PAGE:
This month’s WhatsNext event focused on mobility and the future of tech-enabled mobility solutions in the logistics and transportation sectors.
The WhatsNext series is a monthly event, hosted by Nest Nairobi, that features speakers from different sectors. They’ve had events that tackled issues like music, travel, and agriculture, and this month’s discussion was on mobility. happened on Wednesday, April 27 at the Strathmore Business School Nairobi.
This topic technically stems from Google’s recent announcement that live traffic alerts would be available to Google Maps users in Kenya, Nigeria and South Africa. Kenyan traffic app, Ma3route was there to present their findings on their study on traffic patterns and accidents in Nairobi.
Ma3route is a product of SkyeHI, a Kenyan tech startup that focuses on improving the mobility experience of people in Africa’s emerging cities. Right now, Ma3route has over 500,000 daily users across their platforms – app, web, SMS, Twitter and Facebook. They crowdsource their information and transmit them in form of newsfeeds.
Since TechCabal couldn’t be at the event, Ma3route data scientist, Elizabeth Resor was kind enough to share the results of their study with us. The research ran for 6 months and information from commuters inside and around Nairobi was collected. The study focused on incidents in Nairobi, though.
From May till October, 2015, Ma3route users were asked to report, on Ma3route platforms, all the accidents they observed in their daily commutes. To encourage participation, five users were randomly selected to win KSH100 (approx. $1) in airtime.
Users sent in reports containing text, date and time, a category determined by a proprietary algorithm, and sometimes a photo or link to other media. The data collected from the reports was then matched to others so single entries for accidents could be made into the database. After that, location data based on landmarks and road names was added. This entire process was partially automated to make analysis faster and more efficient.
Ma3route verified the reports they received through a two-step internal validation process. The first step involved ensuring an accident had more than one report, then finding out if the report came with a photo of the incident. At the end of the 6 months of the research, 7,817 accidents were reported with 3,941 being unique and 1,900 being verified. The geo-tagged, verified accidents accumulated at the end of the research were 1,324.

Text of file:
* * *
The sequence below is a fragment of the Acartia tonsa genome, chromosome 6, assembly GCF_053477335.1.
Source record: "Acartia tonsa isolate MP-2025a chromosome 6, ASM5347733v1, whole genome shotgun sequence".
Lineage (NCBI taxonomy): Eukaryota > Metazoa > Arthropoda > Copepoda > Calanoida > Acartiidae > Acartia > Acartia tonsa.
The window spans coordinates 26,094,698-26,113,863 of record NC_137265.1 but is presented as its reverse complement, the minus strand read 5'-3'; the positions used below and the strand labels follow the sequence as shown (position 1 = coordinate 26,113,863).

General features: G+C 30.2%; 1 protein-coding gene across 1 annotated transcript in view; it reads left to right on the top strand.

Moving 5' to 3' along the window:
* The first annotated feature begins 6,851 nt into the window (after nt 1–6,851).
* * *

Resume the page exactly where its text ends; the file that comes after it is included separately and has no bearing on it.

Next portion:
One of their findings showed that 42.5% of accidents (37 out of 87) involving pedestrians in Nairobi happened within 500 meters of a pedestrian bridge. Meaning many pedestrians in Nairobi prefer to cross roads without using bridges, despite these bridges being walking distance.
Another finding showed accidents involving public service vehicles, like buses, averaged more reports than those involving other road users. Elizabeth thinks this could either be due to the tendency for there to be larger outcry in response to accidents involving public transportation, or due to the fact that more people are affected in these kinds of accidents.
Ma3Route plans to take the accident report validation process to the external level. They hope to use data from Kenya Red Cross and the National Transit Safety Authority (NTSA) of Kenya. The Red Cross collects data for accidents so they can send out ambulances while the NTSA collects data from the police. Ma3Route hopes that using data from these bodies would help in providing additional data and insight.
And although these data collection methods have their shortcomings (for instance, minor injuries do not require serious medical attention and parties involved may prefer to settle and leave out the police), it is still an angle Ma3Route is willing to explore.
Getting on-the-go reports about traffic incidents is important for residents in busy cities and it’s great that indigenous startups are taking mobility and traffic navigation serious. I mean, it’s not just about safety for commuters, it’s also about stress-free and efficient movement within busy cities. It’d be nice to see GidiTraffic do something like this. You know, carry out research so government or startups can step up and deliver.